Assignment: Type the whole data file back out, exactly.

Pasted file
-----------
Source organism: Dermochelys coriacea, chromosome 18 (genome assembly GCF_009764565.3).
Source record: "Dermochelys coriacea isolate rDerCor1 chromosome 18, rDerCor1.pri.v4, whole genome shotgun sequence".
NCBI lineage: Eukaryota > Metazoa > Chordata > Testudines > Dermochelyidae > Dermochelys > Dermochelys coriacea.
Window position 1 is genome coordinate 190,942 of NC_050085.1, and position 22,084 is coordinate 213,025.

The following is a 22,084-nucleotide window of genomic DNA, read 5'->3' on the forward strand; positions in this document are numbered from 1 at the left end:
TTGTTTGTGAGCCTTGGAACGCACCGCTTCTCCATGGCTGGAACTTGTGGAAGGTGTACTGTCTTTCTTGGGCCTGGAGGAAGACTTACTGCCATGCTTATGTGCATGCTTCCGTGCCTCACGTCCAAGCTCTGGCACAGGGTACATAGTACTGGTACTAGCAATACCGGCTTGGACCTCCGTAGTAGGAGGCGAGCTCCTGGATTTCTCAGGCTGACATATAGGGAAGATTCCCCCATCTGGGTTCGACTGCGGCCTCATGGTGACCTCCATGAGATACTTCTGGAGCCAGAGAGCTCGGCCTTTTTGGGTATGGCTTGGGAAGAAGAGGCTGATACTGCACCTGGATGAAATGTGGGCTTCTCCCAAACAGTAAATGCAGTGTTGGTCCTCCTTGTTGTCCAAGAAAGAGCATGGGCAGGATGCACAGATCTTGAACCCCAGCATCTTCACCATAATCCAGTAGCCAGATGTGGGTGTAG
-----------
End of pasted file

Source organism: Dermochelys coriacea, chromosome 18 (genome assembly GCF_009764565.3).
Source record: "Dermochelys coriacea isolate rDerCor1 chromosome 18, rDerCor1.pri.v4, whole genome shotgun sequence".
NCBI lineage: Eukaryota > Metazoa > Chordata > Testudines > Dermochelyidae > Dermochelys > Dermochelys coriacea.
Window position 1 is genome coordinate 190,942 of NC_050085.1, and position 22,084 is coordinate 213,025.

The following is a 22,084-nucleotide window of genomic DNA, read 5'->3' on the forward strand; positions in this document are numbered from 1 at the left end:
TTGTTTGTGAGCCTTGGAACGCACCGCTTCTCCATGGCTGGAACTTGTGGAAGGTGTACTGTCTTTCTTGGGCCTGGAGGAAGACTTACTGCCATGCTTATGTGCATGCTTCCGTGCCTCACGTCCAAGCTCTGGCACAGGGTACATAGTACTGGTACTAGCAATACCGGCTTGGACCTCCGTAGTAGGAGGCGAGCTCCTGGATTTCTCAGGCTGACATATAGGGAAGATTCCCCCATCTGGGTTCGACTGCGGCCTCATGGTGACCTCCATGAGATACTTCTGGAGCCAGAGAGCTCGGCCTTTTTGGGTATGGCTTGGGAAGAAGAGGCTGATACTGCACCTGGATGAAATGTGGGCTTCTCCCAAACAGTAAATGCAGTGTTGGTCCTCCTTGTTGTCCAAGAAAGAGCATGGGCAGGATGCACAGATCTTGAACCCCAGCATCTTCACCATAATCCAGTAGCCAGATGTGGGTGTAG